The 2012 Japanese Classic Car Show has come and gone, and this year’s was the hottest one yet. We mean that literally, as it was an unseasonably scorching 100-plus degree day, rare even for SoCal in September, but that didn’t stop throngs of enthusiasts from turning up in droves. In Part 01 of our JCCS coverage, we’ll go right to this year’s big debuts.
Jun Imai‘s incredible shakotan goon just might be one of the lowest Datsun 510s in America, if not the world. As our own John “Datsunfreak” Roper says, “Due to the double layer sheetmetal of the rear quater panel most 510 guys will tell you that getting a wagon this low is impossible. I’m glad Jun didn’t listen to them.” Jun’s wagon sports some awesome retro vinyl representing Yokohama Tire, Kousoku Yuen and JNC and rides on some of the shiniest SSR MkIIs known to man.
If you think Jun’s graphics look killer, that’s because he is a professional Hot Wheels designer, and was at the JNC booth signing toy cars for fans. Jun also brought this prototype of his own ride, to be released in 2013 as part of the Hot Wheels Boulevard series.
Speaking of Hot Wheels, our friends at JDM Legends came, as promised, with a 1:1 scale version of the Hot Wheels Mazda RX-7 released earlier this year. The IMSA-inspired car is absolutely sinister in black, gold and red. We will have an in-depth feature on this car soon.
Does the livery on Brandon Ozaki‘s Mazda RX-7 look familiar? It may appear very similar to the JDM Legends car, but Brandon is the man at Mattel who came up with the the Hot Wheels car’s livery (his name appears on the doors as B. Ozaki, as does the number 20).
This is his own interpretation of the Hot Wheels car, and if you look closely you can see that there’s some metal flake flair in graphics. The color combo is simply outstanding.
Another incredible period-correct motorsports-inspired car was Joji Luz‘s Toyota Celica with TRD wide-body kit.
In contrast to the tributes of old school Japanese racing machines were bone-stock classics like this 1983 Honda Civic with only 42,000 original miles. Purchase price in 1983? $8,354.50.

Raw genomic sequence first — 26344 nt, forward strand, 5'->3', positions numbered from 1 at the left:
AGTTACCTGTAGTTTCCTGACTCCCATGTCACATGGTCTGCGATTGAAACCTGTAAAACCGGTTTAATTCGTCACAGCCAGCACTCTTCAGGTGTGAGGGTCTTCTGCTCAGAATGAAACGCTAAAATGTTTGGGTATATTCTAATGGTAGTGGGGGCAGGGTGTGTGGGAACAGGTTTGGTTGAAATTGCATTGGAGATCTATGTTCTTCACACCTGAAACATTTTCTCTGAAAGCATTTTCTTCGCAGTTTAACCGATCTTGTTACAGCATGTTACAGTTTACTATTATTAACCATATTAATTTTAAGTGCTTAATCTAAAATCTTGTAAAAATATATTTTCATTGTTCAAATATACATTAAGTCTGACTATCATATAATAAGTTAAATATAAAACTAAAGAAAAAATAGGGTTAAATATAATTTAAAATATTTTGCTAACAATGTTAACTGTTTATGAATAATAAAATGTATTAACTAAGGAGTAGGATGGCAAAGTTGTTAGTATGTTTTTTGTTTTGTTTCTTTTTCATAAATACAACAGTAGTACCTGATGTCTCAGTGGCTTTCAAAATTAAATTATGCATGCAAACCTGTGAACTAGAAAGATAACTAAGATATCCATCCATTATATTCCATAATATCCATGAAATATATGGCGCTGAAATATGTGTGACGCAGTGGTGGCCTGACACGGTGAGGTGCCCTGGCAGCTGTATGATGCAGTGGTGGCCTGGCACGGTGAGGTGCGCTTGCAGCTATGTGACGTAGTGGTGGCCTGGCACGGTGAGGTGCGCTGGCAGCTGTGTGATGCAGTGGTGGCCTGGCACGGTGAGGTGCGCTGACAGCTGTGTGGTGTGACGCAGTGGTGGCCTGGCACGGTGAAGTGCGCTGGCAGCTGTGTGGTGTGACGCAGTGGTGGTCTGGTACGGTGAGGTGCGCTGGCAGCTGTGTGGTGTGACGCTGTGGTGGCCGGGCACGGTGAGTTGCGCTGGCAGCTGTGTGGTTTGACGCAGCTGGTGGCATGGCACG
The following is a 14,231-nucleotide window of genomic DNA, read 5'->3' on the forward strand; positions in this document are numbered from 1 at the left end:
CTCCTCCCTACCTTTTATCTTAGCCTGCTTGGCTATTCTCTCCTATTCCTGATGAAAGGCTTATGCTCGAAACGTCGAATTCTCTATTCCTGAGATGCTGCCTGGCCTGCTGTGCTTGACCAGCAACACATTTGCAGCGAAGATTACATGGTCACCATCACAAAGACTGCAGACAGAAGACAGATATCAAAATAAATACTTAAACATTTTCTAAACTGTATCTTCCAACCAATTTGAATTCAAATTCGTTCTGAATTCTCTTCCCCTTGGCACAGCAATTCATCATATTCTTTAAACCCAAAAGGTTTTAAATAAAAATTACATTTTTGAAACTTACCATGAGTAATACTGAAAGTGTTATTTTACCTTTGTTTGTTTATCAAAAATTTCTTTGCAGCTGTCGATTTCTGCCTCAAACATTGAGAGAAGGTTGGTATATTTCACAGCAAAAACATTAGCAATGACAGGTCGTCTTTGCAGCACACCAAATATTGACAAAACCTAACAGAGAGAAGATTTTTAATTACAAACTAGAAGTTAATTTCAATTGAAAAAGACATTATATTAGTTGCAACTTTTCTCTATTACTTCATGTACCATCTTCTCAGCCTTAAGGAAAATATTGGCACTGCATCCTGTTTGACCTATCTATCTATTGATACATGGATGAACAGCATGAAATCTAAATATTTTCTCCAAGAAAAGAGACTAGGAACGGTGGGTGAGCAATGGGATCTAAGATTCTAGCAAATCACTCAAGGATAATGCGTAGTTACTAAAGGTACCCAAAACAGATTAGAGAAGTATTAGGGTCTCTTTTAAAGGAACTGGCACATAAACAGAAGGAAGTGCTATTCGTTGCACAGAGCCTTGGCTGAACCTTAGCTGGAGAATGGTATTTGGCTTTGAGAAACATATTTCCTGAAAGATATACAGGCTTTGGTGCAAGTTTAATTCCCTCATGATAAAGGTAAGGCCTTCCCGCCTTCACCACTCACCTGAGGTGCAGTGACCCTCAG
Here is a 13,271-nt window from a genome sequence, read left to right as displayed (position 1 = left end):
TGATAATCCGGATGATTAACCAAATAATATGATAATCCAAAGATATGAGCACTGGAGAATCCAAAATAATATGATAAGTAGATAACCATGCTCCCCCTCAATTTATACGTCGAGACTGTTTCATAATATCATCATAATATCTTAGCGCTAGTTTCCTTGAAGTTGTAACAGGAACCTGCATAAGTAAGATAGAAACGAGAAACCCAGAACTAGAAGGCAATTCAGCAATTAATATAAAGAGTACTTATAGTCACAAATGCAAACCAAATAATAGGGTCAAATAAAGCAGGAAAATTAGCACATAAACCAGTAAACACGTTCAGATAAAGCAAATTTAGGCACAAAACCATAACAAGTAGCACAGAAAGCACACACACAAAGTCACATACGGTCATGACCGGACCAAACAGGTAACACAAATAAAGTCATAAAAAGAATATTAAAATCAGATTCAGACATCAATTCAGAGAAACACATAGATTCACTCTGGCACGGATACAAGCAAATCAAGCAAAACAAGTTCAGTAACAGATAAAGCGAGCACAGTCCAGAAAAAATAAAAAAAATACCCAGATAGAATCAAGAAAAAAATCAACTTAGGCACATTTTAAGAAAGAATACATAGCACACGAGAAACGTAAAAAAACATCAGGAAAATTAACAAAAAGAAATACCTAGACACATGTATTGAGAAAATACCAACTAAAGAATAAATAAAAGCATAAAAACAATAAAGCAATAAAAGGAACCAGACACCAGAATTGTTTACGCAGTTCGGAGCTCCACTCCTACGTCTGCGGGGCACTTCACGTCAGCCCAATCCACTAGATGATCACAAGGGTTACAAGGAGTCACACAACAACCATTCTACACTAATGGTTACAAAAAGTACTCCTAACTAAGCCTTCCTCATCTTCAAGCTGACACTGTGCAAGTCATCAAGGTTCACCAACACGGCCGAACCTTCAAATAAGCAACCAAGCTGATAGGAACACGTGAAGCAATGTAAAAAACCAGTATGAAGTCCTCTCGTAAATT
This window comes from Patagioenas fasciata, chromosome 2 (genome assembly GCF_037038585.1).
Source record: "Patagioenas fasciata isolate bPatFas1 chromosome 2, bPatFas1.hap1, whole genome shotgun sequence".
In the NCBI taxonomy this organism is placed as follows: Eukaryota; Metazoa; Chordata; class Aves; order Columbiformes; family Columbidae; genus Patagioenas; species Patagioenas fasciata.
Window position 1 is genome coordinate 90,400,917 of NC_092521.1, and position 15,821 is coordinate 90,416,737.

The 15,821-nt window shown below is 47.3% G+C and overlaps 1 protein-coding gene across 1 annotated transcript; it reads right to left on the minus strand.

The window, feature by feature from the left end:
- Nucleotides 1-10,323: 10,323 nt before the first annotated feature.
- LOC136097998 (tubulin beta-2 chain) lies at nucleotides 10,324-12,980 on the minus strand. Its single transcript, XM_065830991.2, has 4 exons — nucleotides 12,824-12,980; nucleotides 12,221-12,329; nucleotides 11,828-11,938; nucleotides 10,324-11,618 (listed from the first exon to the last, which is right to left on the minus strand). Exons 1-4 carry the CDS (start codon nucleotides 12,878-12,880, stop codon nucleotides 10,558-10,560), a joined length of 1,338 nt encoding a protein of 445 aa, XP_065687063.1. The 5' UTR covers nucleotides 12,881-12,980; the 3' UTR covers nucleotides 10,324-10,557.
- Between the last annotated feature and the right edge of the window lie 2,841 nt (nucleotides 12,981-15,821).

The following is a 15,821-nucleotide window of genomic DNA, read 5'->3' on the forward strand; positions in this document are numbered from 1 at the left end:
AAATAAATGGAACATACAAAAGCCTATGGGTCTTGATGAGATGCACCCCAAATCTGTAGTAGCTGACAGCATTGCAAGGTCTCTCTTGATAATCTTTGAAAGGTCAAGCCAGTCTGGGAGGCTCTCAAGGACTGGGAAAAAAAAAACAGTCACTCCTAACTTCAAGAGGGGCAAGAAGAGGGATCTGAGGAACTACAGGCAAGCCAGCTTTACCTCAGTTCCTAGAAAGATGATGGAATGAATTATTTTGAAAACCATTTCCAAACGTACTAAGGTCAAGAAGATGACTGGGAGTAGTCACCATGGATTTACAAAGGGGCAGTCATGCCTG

Janet Fujimoto and Duane Tomono‘s amazingly restored 1985 AE86 Corolla coupe is one of the cleanest hachirokus we’ve ever seen. It recently underwent a down-to-the-shell restoration and was put back to original USDM GT-S spec.
We were stunned to see not one but two Chevy Sprint Turbos at this year’s show. GM rebadged the Japan-built Suzuki Swift GTi, which came with a 993cc turbocharged and intercooled engine and could hit 60mph in 8.8 seconds — a pretty amazing feat in 1985!
Kenneth Norman‘s red Sprint Turbo complements Josh Dresslove‘s white one perfectly. Both are 1987 models and have been lovingly restored to stock spec. It’s rewarding to see these extremely rare cars preserved for posterity.
Speaking of rare, someone finally got their hands on a C30 Nissan Laurel. This may look like a typical old street car from Tokyo, shallow Wats and all, but Brian Anderson‘s rare hardtop coupe is SR20 powered.
Ricardo Ramirez‘s 1972 Datsun 1200 was a cleanly done street machine packing a Nissan SR20DET under the hood. This swap almost looks like it came from the factory that way.
SR, KA and CA swaps are common fare for Datsun 510s…
but this gray two-door was packing something a bit more unorthodox under the hood — a carbureted Nissan V6.
Another incredibly rare find was Steve Kopito‘s 1972 Mitsubishi J20C Jeep, built under Willys license after WWII. This was built up until 1998 with little to no change in design and is sure to excite military vehicle buffs.
There’s plenty more JCCS coverage coming up, so stay tuned.